A good example of refreshing leadership in the Netherlands is Ernst Veen who brought the Russian Hermitage museum to Amsterdam, thus creating the perfect complement to the cultural collections of the Netherlands and, as a result of the relationship with Russia, a new range of possibilities to operate in a more entrepreneurial way.

The structural character of the proposed reforms demands fundamental cultural changes. Boards (supervisory or trustees) play a crucial role in this respect. In their role as employer, they have an important responsibility with regard to the employment policy of the management. They must make sure that their own composition, and that of the management team, remains in keeping with changing circumstances, both internally and externally. In their role as supervisor and advisor they must, now more than ever, take an active part. After all, they are ultimately responsible for the quality and continuity of the institutions and must encourage, motivate and support the management in carrying out an innovative and progressive policy.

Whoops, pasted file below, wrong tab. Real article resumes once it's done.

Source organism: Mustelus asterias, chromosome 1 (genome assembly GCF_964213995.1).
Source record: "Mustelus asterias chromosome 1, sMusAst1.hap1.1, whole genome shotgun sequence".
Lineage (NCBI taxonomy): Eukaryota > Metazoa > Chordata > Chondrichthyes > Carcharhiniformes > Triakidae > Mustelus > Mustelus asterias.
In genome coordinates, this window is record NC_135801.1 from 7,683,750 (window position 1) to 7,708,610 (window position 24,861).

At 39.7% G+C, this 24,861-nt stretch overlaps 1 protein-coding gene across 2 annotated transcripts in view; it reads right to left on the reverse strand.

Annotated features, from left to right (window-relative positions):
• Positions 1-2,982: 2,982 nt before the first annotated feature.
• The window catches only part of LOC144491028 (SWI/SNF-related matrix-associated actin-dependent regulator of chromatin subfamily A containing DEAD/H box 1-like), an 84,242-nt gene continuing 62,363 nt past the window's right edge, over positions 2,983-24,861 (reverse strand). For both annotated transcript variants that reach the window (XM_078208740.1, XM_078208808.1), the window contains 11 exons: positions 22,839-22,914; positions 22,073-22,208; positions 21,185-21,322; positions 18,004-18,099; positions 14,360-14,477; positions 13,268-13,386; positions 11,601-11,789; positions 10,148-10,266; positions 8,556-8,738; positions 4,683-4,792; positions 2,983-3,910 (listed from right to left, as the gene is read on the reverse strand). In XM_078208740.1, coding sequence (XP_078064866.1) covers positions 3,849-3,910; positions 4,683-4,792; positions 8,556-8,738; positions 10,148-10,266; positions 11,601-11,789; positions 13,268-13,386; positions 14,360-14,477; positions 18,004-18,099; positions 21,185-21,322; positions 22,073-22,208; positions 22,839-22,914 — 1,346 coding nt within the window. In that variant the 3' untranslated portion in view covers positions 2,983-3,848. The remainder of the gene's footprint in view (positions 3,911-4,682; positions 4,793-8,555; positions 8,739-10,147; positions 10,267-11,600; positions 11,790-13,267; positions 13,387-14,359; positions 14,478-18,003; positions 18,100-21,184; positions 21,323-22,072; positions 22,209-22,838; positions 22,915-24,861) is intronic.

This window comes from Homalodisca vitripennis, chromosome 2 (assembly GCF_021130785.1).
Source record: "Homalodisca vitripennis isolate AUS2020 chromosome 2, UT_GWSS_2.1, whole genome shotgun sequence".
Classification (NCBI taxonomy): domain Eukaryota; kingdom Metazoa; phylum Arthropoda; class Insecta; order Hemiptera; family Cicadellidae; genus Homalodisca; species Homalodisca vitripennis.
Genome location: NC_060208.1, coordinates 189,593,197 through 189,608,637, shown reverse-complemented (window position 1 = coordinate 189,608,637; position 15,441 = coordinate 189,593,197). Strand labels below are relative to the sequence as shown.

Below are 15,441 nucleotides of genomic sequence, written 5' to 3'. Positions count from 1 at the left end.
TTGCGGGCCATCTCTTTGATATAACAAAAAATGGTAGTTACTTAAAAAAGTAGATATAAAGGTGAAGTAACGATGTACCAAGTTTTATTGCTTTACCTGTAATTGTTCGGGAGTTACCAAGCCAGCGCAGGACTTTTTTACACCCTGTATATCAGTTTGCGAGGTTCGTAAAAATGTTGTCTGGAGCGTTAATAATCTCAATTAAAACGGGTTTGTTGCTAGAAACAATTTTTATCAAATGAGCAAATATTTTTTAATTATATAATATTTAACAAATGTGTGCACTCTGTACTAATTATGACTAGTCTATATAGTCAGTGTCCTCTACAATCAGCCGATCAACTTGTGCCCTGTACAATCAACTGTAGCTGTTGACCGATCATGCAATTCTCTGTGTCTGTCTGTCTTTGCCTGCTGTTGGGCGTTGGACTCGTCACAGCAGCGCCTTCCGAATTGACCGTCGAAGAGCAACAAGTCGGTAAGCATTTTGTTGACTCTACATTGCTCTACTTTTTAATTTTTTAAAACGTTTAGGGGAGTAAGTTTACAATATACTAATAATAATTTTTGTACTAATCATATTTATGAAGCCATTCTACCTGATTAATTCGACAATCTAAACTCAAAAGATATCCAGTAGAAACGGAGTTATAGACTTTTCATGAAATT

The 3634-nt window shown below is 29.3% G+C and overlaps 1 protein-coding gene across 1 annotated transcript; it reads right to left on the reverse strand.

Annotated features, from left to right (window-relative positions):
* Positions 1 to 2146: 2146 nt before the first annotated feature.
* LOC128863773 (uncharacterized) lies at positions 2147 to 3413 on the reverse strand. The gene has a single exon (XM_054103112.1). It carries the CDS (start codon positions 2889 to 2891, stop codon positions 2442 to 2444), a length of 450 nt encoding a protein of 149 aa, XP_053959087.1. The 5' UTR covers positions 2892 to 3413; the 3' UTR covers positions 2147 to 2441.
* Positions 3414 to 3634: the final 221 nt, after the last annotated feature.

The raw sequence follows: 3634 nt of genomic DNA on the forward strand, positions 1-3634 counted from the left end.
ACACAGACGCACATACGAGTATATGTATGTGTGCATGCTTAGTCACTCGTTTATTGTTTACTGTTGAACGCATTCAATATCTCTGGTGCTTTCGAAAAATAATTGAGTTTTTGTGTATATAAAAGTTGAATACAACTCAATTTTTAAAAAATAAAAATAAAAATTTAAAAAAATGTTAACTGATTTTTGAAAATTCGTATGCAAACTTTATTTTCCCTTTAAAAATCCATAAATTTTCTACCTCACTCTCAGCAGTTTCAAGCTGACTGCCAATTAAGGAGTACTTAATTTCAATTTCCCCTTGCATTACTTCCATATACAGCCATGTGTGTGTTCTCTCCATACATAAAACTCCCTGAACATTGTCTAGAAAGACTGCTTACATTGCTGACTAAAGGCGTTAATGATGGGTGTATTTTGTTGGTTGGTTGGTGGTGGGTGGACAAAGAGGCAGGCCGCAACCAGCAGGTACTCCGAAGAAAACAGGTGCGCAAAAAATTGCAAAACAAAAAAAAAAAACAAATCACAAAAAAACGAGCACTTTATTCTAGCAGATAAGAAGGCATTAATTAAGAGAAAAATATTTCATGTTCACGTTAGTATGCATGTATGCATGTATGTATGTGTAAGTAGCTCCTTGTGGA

Strategic reorientation

Institutions are expected to look for new ways to demonstrate their relevance and to substantiate their right to exist. Elaborating on past experiences alone is not enough. Institutions will have to get to grips with their uncertain future. Scenario planning could be very instrumental in this regard. This involves the development of various scenarios based on trends that have an impact on the sector.

The British Library recently developed scenarios about the future of academic libraries. This was a good example of a large institute dedicating itself to a cause on behalf of an entire sector. Individual university libraries were able to take advantage of this by selecting the scenario best suited to their needs and developing their own strategy based on this.

Business models